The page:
Logging

hermes is used for creating diagnostic messages at runtime. Amongst other things it is useful for debugging purposes and to diagnose errors in shipped software.

Starting the log

Logging is enabled by getting a reference to the log manager (a singleton), setting a log level for the messages and by adding a logger (file logger, console logger, custom logger).

Now simply start the log manager and it will launch a new thread. The logging thread logs to the specified locations including: the console, to file, syslog, etc...

Call run() to begin.

Stopping the log

When the logger is done being used, call the halt() method. This is not enough to stop the logger though. After halt(), the user has to call join() on the logger to finally join the logging thread.

hermes provides the convenience method halt_and_join() for stopping and joining the logger in a single step.

The two step stopping procedure is useful if you have other threads that need to be stopped. Thus you can first trigger to stop all threads and then join them. This will reduce shut down time.

Custom loggers

You can write custom loggers to log to new target locations (syslog, Windows event log, ...) or to forward the hermes log messages to your own logging system. To do this implement the logger interface.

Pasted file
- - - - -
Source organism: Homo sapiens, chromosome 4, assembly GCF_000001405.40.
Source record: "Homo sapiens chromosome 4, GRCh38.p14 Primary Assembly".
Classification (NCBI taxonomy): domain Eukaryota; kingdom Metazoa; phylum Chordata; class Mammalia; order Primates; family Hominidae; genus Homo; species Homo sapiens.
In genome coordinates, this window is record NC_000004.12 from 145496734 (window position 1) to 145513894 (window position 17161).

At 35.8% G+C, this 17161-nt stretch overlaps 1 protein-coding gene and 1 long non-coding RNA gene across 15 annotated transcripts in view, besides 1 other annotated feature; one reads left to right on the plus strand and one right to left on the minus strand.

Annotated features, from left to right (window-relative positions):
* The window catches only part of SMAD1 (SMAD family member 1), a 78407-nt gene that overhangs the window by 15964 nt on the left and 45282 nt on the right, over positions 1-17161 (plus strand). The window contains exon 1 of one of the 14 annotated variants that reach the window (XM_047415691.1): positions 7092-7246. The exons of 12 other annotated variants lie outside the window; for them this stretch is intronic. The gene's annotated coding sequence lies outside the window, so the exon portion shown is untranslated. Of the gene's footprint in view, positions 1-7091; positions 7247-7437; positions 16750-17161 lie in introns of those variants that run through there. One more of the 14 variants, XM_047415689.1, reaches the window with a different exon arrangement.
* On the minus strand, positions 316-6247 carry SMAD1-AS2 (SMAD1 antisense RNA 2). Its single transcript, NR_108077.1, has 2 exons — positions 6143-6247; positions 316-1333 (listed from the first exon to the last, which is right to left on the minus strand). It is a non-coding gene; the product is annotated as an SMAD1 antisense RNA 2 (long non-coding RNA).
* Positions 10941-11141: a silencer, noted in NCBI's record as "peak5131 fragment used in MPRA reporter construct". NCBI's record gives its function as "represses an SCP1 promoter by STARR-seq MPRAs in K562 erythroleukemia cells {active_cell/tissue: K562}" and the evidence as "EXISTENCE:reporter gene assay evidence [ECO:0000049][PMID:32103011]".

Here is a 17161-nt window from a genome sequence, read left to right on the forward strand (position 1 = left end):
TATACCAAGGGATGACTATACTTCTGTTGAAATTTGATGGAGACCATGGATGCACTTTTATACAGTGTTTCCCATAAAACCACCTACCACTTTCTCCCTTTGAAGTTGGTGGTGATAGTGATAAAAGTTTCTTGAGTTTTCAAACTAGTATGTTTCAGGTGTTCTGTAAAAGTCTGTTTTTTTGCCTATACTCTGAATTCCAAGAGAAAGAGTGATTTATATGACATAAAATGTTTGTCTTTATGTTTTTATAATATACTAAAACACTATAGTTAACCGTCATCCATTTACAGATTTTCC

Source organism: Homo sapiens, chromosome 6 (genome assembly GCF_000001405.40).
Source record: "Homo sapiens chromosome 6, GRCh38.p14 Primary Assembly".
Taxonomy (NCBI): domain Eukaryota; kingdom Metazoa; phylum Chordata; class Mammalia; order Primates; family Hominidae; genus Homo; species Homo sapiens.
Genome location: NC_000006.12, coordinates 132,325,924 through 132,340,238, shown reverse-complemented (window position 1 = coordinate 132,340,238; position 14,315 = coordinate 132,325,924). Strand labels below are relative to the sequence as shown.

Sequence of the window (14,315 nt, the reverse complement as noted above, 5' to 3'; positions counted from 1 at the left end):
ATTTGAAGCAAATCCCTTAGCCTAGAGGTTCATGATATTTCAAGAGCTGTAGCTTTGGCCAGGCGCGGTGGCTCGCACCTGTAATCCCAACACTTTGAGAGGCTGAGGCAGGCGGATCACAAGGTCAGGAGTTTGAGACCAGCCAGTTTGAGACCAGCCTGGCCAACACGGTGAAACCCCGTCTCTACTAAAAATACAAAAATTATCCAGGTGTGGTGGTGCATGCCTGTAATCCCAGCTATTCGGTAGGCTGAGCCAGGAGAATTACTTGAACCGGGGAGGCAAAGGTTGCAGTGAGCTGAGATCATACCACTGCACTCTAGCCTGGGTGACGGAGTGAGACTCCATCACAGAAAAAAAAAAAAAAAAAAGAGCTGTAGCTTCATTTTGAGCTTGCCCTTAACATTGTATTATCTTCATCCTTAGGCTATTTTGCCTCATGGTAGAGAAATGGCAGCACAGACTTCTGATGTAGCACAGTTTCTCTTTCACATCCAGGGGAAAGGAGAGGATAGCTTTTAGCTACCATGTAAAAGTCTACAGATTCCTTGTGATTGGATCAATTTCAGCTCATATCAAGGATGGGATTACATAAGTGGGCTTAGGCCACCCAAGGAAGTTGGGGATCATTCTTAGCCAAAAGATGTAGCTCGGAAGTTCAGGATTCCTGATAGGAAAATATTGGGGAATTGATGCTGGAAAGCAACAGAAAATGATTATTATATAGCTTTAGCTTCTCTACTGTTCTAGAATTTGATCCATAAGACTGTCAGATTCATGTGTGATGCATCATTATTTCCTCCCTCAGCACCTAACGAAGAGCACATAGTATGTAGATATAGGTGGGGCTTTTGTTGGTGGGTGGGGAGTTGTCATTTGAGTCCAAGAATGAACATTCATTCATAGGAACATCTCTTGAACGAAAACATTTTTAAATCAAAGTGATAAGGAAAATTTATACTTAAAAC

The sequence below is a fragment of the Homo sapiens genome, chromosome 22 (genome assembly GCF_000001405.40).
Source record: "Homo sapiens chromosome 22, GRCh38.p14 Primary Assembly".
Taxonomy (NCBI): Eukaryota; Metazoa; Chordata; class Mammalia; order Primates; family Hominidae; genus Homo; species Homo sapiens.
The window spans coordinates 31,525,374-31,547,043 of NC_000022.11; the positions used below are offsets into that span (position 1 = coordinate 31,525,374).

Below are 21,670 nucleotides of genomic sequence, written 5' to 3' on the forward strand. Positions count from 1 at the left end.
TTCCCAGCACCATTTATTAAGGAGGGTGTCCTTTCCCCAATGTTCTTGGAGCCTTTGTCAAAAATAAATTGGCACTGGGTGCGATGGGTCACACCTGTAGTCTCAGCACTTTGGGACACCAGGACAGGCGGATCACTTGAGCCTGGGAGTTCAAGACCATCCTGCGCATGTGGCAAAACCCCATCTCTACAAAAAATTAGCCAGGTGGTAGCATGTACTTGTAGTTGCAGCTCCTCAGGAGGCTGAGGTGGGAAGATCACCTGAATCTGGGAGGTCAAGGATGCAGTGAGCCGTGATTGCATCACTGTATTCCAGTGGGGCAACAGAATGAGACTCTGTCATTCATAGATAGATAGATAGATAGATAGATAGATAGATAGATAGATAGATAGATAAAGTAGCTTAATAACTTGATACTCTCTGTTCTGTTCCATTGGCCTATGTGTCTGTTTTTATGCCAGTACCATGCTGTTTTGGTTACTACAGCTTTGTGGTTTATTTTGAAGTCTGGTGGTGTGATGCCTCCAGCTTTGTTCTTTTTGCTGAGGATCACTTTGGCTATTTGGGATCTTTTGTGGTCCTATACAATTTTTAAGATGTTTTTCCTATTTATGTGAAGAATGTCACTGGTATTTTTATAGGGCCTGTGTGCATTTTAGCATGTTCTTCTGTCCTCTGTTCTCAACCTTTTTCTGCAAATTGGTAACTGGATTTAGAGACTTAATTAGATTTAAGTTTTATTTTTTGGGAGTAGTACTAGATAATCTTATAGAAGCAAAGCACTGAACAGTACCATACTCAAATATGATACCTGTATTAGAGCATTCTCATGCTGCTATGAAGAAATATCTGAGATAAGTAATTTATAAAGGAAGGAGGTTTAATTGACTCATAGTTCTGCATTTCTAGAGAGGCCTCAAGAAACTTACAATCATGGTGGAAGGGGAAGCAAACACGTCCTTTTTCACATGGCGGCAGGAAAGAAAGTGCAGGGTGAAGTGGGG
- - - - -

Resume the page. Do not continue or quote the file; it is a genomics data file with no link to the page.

Macros

There are two macros available for using the logger: SX_LOG and SX_LOG_HEX.

SX_LOG is for text messages with placeholder replacement. It generates one line in the log.

SX_LOG_HEX is a logging macro that can log hex editor style. It's useful to display binary data.

Example

An example is available on the hello_yasmine project page.

Log levels

Index

Name

Description

-1

LL_OFF

Used to turn logging off. This value is set as default when the log manager is created.

0

LL_ASSERT

Error in internal logic that we cannot recover from. In DEBUG mode assert is called next, In RELEASE mode a program crash can be expected next.

1

LL_FATAL

Internal error which makes it impossible for the process to continue working. The program state is valid though and thus the program can continue running.

2

LL_ERROR

An error occurred.

3

LL_WARN

An unusual condition occurred that could be an error (e.g. a timed event could not be cancelled, this could be a logic error or the event might have just fired).

4

LL_INFO

Important information for the user about the process.

5

LL_DEBUG

Information for the user about the proces.

6

LL_TRACE

Information about internal processes.

7

LL_SPAM

Detailed information about internal processes.

A smaller index implies a higher priority.

Disabling logging

In order to completely disable logging, compile the library with SX_NO_LOGGING defined. Then the log macros expands to nothing and thus no code is generated and no run-time overhead occurs. This is useful if you don't want any logging overhead in your code, but you don't want to remove your logging code either. Also you could activate logging for debug builds and deactivate it for release builds like this.